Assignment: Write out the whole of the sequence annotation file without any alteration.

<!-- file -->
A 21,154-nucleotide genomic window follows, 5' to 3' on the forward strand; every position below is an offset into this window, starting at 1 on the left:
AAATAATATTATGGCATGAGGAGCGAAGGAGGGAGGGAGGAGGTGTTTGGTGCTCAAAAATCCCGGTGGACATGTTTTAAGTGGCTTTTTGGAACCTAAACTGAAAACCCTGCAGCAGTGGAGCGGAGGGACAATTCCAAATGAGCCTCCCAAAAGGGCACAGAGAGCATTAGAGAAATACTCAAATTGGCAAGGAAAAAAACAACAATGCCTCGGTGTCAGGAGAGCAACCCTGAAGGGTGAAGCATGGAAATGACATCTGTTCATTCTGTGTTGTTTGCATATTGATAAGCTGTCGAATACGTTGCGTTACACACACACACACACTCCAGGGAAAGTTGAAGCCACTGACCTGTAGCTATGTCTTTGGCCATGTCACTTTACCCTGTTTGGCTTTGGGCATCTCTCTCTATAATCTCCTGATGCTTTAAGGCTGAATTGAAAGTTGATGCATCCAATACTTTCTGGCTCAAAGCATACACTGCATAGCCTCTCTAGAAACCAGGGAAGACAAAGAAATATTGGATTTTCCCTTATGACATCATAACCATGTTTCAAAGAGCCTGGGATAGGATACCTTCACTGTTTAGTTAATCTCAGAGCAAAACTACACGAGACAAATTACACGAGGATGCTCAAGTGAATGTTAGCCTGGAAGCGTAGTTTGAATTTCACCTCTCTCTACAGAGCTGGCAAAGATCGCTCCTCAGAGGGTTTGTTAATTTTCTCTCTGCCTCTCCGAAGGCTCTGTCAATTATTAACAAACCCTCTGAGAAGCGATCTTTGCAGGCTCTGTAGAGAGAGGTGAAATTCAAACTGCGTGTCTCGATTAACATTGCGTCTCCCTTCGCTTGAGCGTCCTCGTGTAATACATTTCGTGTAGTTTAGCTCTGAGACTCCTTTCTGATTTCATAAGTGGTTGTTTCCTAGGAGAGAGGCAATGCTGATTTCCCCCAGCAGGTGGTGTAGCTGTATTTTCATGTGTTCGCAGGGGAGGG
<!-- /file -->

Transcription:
A 21,154-nucleotide genomic window follows, 5' to 3' on the forward strand; every position below is an offset into this window, starting at 1 on the left:
AAATAATATTATGGCATGAGGAGCGAAGGAGGGAGGGAGGAGGTGTTTGGTGCTCAAAAATCCCGGTGGACATGTTTTAAGTGGCTTTTTGGAACCTAAACTGAAAACCCTGCAGCAGTGGAGCGGAGGGACAATTCCAAATGAGCCTCCCAAAAGGGCACAGAGAGCATTAGAGAAATACTCAAATTGGCAAGGAAAAAAACAACAATGCCTCGGTGTCAGGAGAGCAACCCTGAAGGGTGAAGCATGGAAATGACATCTGTTCATTCTGTGTTGTTTGCATATTGATAAGCTGTCGAATACGTTGCGTTACACACACACACACACTCCAGGGAAAGTTGAAGCCACTGACCTGTAGCTATGTCTTTGGCCATGTCACTTTACCCTGTTTGGCTTTGGGCATCTCTCTCTATAATCTCCTGATGCTTTAAGGCTGAATTGAAAGTTGATGCATCCAATACTTTCTGGCTCAAAGCATACACTGCATAGCCTCTCTAGAAACCAGGGAAGACAAAGAAATATTGGATTTTCCCTTATGACATCATAACCATGTTTCAAAGAGCCTGGGATAGGATACCTTCACTGTTTAGTTAATCTCAGAGCAAAACTACACGAGACAAATTACACGAGGATGCTCAAGTGAATGTTAGCCTGGAAGCGTAGTTTGAATTTCACCTCTCTCTACAGAGCTGGCAAAGATCGCTCCTCAGAGGGTTTGTTAATTTTCTCTCTGCCTCTCCGAAGGCTCTGTCAATTATTAACAAACCCTCTGAGAAGCGATCTTTGCAGGCTCTGTAGAGAGAGGTGAAATTCAAACTGCGTGTCTCGATTAACATTGCGTCTCCCTTCGCTTGAGCGTCCTCGTGTAATACATTTCGTGTAGTTTAGCTCTGAGACTCCTTTCTGATTTCATAAGTGGTTGTTTCCTAGGAGAGAGGCAATGCTGATTTCCCCCAGCAGGTGGTGTAGCTGTATTTTCATGTGTTCGCAGGGGAGGG